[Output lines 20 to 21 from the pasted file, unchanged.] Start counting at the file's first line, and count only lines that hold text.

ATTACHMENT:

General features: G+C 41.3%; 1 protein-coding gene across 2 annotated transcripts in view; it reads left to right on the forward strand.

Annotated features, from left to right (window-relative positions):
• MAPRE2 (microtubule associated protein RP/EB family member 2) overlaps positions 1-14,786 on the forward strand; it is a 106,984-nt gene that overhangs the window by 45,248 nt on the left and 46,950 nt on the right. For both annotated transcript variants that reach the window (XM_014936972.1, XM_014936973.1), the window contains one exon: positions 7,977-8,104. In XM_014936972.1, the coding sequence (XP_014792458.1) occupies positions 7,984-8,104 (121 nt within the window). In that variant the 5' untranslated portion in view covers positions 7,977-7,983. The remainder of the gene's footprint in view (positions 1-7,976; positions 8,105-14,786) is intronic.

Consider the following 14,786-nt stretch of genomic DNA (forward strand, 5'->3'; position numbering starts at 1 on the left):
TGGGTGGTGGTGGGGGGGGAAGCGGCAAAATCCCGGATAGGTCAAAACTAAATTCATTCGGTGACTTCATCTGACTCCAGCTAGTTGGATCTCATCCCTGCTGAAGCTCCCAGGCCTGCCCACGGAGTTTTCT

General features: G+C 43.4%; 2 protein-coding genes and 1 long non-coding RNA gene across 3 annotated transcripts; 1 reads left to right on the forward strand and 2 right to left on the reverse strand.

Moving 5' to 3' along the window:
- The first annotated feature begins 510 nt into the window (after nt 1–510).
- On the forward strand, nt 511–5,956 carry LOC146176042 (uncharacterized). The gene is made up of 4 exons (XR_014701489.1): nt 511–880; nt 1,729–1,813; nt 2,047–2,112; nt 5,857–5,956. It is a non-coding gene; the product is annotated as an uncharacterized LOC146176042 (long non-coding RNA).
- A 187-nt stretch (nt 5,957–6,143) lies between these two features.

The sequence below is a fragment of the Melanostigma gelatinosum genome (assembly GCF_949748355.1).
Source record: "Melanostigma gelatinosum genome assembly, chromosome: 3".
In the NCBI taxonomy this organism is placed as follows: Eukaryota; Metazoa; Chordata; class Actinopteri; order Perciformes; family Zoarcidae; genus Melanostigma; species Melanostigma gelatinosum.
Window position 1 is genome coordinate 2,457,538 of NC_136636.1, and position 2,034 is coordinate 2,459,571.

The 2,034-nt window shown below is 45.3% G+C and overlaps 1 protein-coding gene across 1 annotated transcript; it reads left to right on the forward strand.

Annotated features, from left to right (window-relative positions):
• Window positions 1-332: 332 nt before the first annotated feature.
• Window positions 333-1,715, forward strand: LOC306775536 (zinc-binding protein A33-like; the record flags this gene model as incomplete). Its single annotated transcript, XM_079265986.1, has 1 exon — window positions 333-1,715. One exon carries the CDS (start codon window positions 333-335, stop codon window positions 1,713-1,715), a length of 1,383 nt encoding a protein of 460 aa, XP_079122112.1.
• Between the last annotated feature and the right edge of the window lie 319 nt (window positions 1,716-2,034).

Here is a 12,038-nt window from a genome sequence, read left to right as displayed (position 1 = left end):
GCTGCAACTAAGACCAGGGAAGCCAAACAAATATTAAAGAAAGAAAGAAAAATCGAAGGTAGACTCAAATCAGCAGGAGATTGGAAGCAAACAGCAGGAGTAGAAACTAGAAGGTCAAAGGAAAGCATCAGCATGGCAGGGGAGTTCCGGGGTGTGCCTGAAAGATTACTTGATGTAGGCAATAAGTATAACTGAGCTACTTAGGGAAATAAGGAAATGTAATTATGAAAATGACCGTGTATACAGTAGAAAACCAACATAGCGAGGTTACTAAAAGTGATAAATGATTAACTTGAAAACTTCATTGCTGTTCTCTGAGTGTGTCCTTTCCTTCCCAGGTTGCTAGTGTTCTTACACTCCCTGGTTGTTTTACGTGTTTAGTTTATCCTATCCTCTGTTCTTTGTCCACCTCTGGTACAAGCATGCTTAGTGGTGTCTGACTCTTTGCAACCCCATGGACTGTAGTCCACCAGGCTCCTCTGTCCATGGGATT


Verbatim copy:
Here is a 12,038-nt window from a genome sequence, read left to right as displayed (position 1 = left end):
GCTGCAACTAAGACCAGGGAAGCCAAACAAATATTAAAGAAAGAAAGAAAAATCGAAGGTAGACTCAAATCAGCAGGAGATTGGAAGCAAACAGCAGGAGTAGAAACTAGAAGGTCAAAGGAAAGCATCAGCATGGCAGGGGAGTTCCGGGGTGTGCCTGAAAGATTACTTGATGTAGGCAATAAGTATAACTGAGCTACTTAGGGAAATAAGGAAATGTAATTATGAAAATGACCGTGTATACAGTAGAAAACCAACATAGCGAGGTTACTAAAAGTGATAAATGATTAACTTGAAAACTTCATTGCTGTTCTCTGAGTGTGTCCTTTCCTTCCCAGGTTGCTAGTGTTCTTACACTCCCTGGTTGTTTTACGTGTTTAGTTTATCCTATCCTCTGTTCTTTGTCCACCTCTGGTACAAGCATGCTTAGTGGTGTCTGACTCTTTGCAACCCCATGGACTGTAGTCCACCAGGCTCCTCTGTCCATGGGATT